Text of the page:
Today we did a sort of Grand Tour of San Diego. Before doing so, we met a charming couple, Mike and Barbara who are from Victoria, British Columbia (Canada). Mike is retired from the Canadian Navy (after 30 years). We thoroughly enjoyed their company.
Along our tour route, we saw the place where Wyatt Earp and his wife owned a gambling establishment and bordello, located on 4th Avenue in what is now the Gaslamp area. We also saw the U.S. Grant Hotel, an imposing edifice built by Grant's son. This is the first picture.
Next is the front of the Hotel Del Coronado, the world's largest hotel completely made of wood. The place is imposing, large, and ornate. It's also expensive to stay there, but it fronts the Pacific Ocean. This is the next picture. The following picture is of a residence on Coronado Island. Sandy and I were quite taken with the island and are conceptually thinking of renting a house there for a month sometime in the future. The last Coronado Island picture is of Sandy sitting by a small fountain. Near the hotel are some sand dunes that were built to spell out Coronado from the air.
We visited Balboa Park, a huge urban park area. One picture from there is the front of the San Diego Museum of Art and another is of an outdoor pavilion that has the largest pipe organ in the U.S. and where there are concerts on Sundays.
Old Town San Diego, the original spot where the city was founded is a combination of tourist spots (aka trinkets and trash), restaurants, and examples of older architecture. For example, the Whaley House is reputed to be a haunted building. The La Casa Estudillo is a 170 year old example of Spanish type architecture. There is a picture of the home's Grand Salon and the Dinning Room. Oh, after I took the picture of the latter room, I remarked to Sandy, who I thought was standing next to me, that I thought the picture came out well. Only thing was that the woman was not Sandy, who actually was several feet behind me. When the unknown woman beat a hasty retreat, Sandy was laughing a lot at my expense. Considering I kidded her about the airplane cookie mess, this was "fair play."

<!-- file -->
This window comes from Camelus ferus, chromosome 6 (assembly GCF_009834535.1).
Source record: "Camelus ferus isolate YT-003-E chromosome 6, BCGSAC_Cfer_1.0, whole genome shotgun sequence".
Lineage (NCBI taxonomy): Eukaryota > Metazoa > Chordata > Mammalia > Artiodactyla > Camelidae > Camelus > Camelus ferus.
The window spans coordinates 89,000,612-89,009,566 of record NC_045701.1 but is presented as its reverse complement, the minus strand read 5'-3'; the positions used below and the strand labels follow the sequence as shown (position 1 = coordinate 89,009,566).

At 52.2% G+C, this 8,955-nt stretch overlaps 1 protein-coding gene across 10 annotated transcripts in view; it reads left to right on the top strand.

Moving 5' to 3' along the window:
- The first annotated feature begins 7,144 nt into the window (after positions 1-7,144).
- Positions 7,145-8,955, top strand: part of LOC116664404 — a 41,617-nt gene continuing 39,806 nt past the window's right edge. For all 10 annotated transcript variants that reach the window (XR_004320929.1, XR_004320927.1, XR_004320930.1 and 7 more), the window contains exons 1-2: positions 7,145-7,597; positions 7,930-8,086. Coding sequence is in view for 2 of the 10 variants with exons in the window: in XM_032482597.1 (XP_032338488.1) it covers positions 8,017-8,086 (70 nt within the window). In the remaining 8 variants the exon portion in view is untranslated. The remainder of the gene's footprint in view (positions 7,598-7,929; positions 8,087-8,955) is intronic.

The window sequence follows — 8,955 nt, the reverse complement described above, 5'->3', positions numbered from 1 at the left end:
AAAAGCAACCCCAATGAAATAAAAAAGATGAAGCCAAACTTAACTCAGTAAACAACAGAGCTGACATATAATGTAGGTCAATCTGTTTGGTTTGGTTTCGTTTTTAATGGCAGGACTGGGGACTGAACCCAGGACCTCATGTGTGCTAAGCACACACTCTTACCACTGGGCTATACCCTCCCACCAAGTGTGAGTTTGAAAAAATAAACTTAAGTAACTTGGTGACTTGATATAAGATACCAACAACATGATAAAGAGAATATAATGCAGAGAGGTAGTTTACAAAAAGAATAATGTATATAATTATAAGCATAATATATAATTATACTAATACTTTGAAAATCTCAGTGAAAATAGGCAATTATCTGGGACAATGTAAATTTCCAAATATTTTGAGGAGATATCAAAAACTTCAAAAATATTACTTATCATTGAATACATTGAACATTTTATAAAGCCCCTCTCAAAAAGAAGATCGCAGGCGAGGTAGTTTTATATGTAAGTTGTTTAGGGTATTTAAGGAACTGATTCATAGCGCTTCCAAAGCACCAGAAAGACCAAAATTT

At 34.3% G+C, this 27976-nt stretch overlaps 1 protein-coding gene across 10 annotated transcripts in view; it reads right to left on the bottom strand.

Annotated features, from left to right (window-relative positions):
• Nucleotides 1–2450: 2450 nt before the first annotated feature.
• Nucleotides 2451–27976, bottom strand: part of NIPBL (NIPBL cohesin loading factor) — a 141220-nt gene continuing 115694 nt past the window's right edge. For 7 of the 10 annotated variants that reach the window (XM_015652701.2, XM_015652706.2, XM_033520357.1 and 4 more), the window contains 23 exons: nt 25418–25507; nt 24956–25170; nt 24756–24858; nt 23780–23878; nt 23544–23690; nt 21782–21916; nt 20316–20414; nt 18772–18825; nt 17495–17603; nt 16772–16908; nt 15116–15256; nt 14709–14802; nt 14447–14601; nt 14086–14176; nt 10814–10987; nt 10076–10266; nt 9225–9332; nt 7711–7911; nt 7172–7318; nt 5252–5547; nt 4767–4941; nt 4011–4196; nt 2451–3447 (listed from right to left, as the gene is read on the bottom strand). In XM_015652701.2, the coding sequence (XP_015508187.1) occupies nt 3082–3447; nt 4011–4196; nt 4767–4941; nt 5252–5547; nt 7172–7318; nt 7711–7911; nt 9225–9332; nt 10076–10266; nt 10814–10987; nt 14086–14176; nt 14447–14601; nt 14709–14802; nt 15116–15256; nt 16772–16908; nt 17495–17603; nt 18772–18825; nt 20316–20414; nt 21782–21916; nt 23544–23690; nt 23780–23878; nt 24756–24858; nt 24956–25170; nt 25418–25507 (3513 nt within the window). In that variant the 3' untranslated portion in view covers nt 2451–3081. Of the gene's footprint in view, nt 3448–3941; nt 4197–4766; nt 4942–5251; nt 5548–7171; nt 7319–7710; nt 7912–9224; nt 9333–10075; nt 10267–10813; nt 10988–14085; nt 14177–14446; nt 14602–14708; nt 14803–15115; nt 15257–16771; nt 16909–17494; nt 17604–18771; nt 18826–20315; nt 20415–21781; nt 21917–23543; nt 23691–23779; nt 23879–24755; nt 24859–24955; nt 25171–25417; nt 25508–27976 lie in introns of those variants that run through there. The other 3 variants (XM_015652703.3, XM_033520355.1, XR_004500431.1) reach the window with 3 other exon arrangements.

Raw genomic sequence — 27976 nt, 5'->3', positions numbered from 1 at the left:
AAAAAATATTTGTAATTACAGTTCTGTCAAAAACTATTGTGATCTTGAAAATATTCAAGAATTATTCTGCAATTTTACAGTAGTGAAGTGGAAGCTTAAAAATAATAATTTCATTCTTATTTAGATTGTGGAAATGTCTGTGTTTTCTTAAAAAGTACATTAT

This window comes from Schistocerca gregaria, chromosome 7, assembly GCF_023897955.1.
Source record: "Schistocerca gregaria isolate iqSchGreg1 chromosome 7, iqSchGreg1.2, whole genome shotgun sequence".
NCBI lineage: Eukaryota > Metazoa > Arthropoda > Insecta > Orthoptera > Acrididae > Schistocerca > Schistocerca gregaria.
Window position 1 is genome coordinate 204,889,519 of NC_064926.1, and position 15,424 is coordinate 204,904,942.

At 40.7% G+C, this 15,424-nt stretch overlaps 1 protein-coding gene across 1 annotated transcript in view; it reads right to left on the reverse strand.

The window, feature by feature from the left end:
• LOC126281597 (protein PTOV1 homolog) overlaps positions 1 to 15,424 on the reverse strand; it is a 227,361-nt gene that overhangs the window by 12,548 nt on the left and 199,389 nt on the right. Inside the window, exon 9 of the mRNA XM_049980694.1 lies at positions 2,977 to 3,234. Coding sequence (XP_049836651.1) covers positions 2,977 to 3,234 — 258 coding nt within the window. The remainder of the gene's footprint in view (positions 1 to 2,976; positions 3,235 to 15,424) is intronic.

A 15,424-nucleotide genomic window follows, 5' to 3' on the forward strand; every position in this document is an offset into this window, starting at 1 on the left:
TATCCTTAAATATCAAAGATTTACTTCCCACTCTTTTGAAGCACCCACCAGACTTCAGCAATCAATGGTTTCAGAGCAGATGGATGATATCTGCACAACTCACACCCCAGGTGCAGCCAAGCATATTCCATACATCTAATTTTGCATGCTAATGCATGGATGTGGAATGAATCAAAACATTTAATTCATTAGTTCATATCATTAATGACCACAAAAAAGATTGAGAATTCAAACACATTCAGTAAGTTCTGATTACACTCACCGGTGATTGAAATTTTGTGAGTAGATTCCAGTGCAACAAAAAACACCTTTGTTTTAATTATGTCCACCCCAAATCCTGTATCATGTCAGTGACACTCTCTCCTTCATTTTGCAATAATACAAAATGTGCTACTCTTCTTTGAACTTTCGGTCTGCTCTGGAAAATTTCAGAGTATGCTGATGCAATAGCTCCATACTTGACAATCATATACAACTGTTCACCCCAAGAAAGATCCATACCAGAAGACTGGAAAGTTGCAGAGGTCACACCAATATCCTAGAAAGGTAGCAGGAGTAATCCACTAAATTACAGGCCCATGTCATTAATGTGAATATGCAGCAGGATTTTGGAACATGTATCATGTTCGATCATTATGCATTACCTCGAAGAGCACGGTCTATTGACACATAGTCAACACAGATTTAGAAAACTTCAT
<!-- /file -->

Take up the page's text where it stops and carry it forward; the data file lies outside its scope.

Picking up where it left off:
We visited the Star of India, a merchant sailing ship that circumnavigated the globe numerous times. Its cargo ranged from Alaskan salmon, textiles, and emigrants to New Zealand (a darn long way to go on a sailing ship). There are pictures of the bow of the ship and Sandy standing at the ship's wheel. On the latter picture, you can see a Soviet era submarine (more on that next).
Much to our surprise, there is an old Soviet era submarine docked in San Diego. It is the B-59 (Foxtrot type sub). This particular one was a participant in the Cuban Missile Crisis. When the sub's commander was surrounded by U.S. warships on the surface, he thought the USSR and US were at war and nearly launched a nuclear tipped torpedo at a US aircraft carrier. Fortunately, when his vessel surfaced to charge its batteries, he found out there was no war when US ships asked if he needed assistance and even sent coffee and other supplies to his ship. Talk about a near miss!!
Thanks for reading.